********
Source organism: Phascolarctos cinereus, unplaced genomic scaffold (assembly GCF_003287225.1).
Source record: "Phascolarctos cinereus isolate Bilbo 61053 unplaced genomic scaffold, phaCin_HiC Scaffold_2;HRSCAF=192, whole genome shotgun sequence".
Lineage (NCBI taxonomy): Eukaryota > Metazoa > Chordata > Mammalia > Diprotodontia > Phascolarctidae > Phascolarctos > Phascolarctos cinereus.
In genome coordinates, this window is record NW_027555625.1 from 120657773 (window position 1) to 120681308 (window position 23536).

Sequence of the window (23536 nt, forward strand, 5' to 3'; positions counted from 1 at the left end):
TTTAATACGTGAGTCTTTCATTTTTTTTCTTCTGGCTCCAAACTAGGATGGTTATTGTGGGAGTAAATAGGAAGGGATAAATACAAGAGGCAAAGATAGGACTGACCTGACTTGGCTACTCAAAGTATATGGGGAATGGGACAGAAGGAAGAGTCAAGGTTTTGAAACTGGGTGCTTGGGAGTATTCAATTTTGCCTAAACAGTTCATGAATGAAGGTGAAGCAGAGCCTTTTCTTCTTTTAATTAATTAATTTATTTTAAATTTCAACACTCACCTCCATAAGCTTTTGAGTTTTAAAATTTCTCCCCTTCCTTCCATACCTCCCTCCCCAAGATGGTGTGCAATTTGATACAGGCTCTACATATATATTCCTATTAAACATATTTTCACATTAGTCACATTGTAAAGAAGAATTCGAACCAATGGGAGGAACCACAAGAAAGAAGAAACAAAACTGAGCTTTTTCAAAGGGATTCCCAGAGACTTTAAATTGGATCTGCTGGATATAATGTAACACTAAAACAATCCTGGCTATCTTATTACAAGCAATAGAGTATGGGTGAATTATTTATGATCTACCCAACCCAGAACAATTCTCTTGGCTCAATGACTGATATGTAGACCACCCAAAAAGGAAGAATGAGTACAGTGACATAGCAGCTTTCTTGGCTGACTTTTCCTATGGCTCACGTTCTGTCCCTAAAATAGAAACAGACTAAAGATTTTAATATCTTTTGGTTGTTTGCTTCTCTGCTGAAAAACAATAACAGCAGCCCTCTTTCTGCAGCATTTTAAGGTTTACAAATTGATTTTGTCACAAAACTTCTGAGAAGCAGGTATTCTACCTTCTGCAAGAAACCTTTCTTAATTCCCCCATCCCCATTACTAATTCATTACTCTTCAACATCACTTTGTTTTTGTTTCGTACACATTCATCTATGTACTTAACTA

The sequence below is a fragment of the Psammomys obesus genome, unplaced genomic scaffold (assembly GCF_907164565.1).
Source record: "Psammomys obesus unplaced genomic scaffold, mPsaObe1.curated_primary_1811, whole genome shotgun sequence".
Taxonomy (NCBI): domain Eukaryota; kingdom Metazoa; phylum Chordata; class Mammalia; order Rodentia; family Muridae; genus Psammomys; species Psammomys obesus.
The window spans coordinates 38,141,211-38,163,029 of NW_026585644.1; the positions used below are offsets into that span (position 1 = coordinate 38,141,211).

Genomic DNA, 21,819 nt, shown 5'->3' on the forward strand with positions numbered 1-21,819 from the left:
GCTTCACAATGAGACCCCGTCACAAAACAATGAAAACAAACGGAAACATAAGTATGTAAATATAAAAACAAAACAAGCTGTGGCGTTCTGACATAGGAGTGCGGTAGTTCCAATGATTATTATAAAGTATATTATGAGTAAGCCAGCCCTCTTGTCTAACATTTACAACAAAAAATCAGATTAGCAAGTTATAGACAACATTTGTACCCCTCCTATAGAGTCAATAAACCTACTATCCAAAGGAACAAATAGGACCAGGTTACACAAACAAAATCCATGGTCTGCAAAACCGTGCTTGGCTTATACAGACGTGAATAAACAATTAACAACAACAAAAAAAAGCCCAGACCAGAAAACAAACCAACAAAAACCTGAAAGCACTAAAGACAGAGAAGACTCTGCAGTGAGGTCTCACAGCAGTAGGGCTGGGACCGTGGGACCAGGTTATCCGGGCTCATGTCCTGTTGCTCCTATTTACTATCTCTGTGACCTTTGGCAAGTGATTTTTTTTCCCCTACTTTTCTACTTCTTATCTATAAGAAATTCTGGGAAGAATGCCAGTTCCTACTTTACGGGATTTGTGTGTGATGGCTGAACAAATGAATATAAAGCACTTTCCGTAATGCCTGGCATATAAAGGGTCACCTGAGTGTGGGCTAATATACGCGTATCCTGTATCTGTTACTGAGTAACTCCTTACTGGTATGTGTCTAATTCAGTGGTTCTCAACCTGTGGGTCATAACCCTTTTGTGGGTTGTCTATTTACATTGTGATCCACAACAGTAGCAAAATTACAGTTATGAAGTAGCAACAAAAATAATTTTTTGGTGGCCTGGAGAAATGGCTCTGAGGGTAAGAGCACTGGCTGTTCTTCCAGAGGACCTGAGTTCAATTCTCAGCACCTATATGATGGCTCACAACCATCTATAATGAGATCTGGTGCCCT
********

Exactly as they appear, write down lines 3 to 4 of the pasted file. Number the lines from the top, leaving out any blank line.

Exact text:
Lineage (NCBI taxonomy): Eukaryota > Metazoa > Chordata > Mammalia > Diprotodontia > Phascolarctidae > Phascolarctos > Phascolarctos cinereus.
In genome coordinates, this window is record NW_027555625.1 from 120657773 (window position 1) to 120681308 (window position 23536).